Death and Philosophy

By Jeff Malpas; Robert C. Solomon | Go to book overview

8

DEATH AND ENLIGHTENMENT

The therapeutic psychology of The Tibetan Book of the Dead1

Robert Wicks

Although we usually conceive of death as the final moment of life, there is an important sense in which death, as an aspect of change and renewal, is ever-present throughout life: each passing moment ‘dies’ as it becomes past experience; each newly experienced moment is immediately ‘born’ as the future becomes present. From moment to moment, beginnings and endings perpetually coincide. At a less abstract level, we also meet with another form of death—a counterpart to our familiar conception: our habitual patterns of expectation and reaction to circumstances often produce a deathlike stagnation and unanimated redundancy within our experience. As a release from this benighted condition, there remains the permanent possibility of experiencing a liberating transformation of character and a ‘rebirth’ of personality. The implicit and explicit means to achieve such a personal transformation within our lives, as described in The Tibetan Book for the Dead,2 is the subject of this essay. My aim is to recall and reemphasize some of the affinities between the text’s therapeutic and liberating intentions and the goals of psychotherapy, in recognition of its practical, socially all-encompassing message. In the course of this enquiry, I will discuss how some authoritative commentators on the text, namely, Carl Jung and Lama Anagarika Govinda, have drawn our attention away from the text’s more pragmatic and existential value as a handbook for more insightful living.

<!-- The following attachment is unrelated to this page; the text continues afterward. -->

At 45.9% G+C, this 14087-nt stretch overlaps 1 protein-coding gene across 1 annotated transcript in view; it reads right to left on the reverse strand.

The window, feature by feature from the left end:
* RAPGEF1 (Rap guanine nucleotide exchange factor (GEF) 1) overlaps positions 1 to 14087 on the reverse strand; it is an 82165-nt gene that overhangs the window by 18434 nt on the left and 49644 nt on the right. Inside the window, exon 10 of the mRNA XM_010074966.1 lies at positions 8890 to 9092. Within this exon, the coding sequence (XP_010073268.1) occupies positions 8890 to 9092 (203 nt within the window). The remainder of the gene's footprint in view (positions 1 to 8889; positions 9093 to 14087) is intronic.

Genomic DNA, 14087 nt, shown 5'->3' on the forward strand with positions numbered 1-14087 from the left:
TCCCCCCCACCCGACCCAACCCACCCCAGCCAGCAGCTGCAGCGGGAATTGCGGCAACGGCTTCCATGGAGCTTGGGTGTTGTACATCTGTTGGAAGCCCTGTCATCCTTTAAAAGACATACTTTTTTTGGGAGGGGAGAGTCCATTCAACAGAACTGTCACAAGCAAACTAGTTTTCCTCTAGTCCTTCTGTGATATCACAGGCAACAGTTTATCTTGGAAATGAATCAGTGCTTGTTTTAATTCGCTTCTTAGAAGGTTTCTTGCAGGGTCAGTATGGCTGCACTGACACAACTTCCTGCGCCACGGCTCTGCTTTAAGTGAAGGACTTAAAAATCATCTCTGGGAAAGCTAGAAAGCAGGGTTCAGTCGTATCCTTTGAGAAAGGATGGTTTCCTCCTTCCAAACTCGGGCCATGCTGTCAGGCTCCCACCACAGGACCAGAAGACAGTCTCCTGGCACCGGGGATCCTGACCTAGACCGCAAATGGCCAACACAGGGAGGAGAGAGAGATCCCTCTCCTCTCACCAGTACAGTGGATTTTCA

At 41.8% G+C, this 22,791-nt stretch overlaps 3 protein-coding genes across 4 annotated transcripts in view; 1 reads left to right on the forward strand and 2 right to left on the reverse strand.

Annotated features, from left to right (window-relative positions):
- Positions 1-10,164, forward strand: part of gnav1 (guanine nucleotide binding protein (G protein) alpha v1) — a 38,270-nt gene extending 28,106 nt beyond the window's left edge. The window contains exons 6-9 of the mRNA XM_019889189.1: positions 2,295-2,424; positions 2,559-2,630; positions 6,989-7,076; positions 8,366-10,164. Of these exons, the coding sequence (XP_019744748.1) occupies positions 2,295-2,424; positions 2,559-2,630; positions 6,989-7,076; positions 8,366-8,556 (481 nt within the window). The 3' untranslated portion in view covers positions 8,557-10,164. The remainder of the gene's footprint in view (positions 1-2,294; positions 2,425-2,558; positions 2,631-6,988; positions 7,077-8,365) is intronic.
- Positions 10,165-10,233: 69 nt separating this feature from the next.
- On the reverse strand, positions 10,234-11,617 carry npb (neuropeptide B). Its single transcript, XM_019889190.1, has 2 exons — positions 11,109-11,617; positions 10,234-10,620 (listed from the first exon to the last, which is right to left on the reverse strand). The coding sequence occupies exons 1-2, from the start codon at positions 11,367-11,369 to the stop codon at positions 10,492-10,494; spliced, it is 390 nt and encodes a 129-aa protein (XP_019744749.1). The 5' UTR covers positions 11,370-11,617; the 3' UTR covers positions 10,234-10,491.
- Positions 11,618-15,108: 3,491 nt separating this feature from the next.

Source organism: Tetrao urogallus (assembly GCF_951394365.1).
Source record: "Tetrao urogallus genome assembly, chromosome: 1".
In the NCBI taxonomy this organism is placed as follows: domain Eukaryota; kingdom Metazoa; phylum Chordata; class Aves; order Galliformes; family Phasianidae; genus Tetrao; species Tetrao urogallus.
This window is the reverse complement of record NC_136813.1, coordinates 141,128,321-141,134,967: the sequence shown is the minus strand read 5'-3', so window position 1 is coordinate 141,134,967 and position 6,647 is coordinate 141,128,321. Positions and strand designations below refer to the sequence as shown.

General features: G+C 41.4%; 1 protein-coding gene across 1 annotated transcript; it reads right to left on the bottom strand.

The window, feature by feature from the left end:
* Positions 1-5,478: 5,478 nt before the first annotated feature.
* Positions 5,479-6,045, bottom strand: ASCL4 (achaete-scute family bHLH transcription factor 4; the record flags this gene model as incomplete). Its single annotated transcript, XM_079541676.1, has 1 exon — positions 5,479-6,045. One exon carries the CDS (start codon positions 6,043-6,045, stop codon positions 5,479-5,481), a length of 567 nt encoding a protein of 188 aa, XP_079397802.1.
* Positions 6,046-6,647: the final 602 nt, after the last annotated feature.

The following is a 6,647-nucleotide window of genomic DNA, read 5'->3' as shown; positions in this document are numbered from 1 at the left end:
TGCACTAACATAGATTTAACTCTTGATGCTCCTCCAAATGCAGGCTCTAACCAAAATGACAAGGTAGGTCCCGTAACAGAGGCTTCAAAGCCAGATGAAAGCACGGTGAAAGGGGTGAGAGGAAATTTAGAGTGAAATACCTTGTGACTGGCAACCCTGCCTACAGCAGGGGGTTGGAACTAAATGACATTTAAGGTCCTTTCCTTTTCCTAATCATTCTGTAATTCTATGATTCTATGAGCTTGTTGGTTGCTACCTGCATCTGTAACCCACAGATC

The Tibetan Book for the Dead is traditionally read aloud as part of a Tibetan Buddhist funeral ceremony: it speaks to the deceased who, as a disembodied spirit, is believed to persist within hearing distance in an after-death realm of transition, or bardo. 3 This is a transitional realm through which a disembodied spirit passes between reincarnations. The text’s manifest purpose is to provide the dead person with repeated opportunities for enlightenment during the bardo experience, such as to prevent rebirth into a renewed condition of suffering. This transitional bardo experience, most importantly, is a period of decision-making: the dead person can choose either to become enlightened by giving up his or her ‘unconscious tendencies’ that have been the cause of suffering, or the person can

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Death and Philosophy
Table of contents

Table of contents

  • Title Page iii
  • Contents vii
  • Preface xi
  • 1 - Death and Philosophy 1
  • 2 - My Death 5
  • 3 - Against Death 16
  • 4 - On the Purported Insignificance of Death 22
  • 5 - Death and the Skeleton 39
  • 6 - Death, the Bald Scenario 50
  • 7 - Death as Transformation in Classical Daoism 57
  • 8 - Death and Enlightenment 71
  • 9 - Death and Detachment 83
  • 10 - Death and Metaphysics 98
  • 11 - Death and Authenticity 112
  • 12 - Death and the Unity of a Life 120
  • 13 - The Antinomy of Death 135
  • 14 - Death Fetishism, Morbid Solipsism 152
  • Notes 177
  • References 198
  • Index 203
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